ROSHI KEN'S GLOSSARY
Roshi Robert “Bob” Kennedy
Roshi Bob is a Jesuit priest and one of the first non-Buddhists to receive Dharma Transmission in our lineage. He is my older, senior brother in the Dharma lineage. After Jishu passed, I began to do Koans with Bob in Jersey City, which lasted six years. Bob raised me in the dharma, in the Buddha Way. He was always generous. He embodies extraordinary humility and openness and taught me to appreciate the gifts which I have been given.
Bernie Glassman, was my Zen root teacher. He was the founder of The Greyston Foundation, a mandala of for-profit and not-for-profit enterprises in Yonkers, NY with Roshi Jishu, the founder of the Zen Peacemaker Order. (Previously the Zen Community of New York). He was a champion of social enterprise, and founded the Greyston Bakery – which employed the local homeless – in Yonkers, NY. Bernie taught me that I didn’t need to choose between social action and spiritual practice. He was one of the leading figures in the emergence of Engaged Buddhism late in the 20th century, and he truly showed me the way. Bernie’s impact on me has not only changed my life, but has led to a profound impact on the lives of over a thousands of public school students and their families on Staten Island.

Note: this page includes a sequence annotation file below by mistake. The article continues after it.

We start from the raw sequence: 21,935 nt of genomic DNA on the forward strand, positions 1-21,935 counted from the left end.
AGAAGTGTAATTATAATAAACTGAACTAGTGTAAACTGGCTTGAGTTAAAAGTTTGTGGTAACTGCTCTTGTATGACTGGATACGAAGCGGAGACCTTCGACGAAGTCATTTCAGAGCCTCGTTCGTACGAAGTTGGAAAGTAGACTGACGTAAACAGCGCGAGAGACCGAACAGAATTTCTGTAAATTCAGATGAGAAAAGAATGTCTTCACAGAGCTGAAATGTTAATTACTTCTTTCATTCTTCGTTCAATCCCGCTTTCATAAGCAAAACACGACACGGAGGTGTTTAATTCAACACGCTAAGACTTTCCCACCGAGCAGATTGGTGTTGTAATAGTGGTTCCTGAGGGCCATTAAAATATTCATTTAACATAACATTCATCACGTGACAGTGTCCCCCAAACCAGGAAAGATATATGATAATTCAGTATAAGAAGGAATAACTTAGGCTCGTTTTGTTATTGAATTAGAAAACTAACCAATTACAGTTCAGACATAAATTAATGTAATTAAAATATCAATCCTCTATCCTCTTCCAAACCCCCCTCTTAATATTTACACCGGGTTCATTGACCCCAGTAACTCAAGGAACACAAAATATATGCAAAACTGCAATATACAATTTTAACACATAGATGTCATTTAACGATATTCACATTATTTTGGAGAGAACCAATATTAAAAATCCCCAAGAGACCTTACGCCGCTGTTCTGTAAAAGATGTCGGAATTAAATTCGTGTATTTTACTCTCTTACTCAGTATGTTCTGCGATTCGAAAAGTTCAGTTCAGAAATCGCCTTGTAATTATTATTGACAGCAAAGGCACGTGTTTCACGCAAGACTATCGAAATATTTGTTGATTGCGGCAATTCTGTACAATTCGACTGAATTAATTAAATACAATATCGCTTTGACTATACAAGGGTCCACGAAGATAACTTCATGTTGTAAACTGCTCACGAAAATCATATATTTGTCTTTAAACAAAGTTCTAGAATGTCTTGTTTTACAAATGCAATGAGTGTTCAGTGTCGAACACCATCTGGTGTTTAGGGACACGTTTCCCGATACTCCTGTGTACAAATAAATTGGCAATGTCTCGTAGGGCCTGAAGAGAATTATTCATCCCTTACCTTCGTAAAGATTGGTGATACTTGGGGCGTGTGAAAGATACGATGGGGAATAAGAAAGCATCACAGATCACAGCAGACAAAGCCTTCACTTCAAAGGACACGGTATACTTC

Kyudo Nakagawa Roshi
Founder and teacher of the Soto Zendo, Kyudo Roshi was my first teacher in the flesh. A Dharma successor of the great Soen Nakagawa Roshi, he came to New York twice a year to lead sesshins. Kyudo’s embodiment of stillness has inspired me to practice. He taught me to sit Zazen, the core practice of Zen Buddhism (add definition), he embodied stillness, and he had meant so much to me.
Roshi Jishu Holmes
Roshi Jishu Holmes was my heart teacher. Jishu was the most humble person I have ever known. She was my teacher in the Ox classes, which were the most important, a major supplement to my mediation practice. I became Jishu’s student when she was abbot of ZCNY, and accepted my offer to ordain in order to serve as her first Shuso. One of her greatest gifts was softness.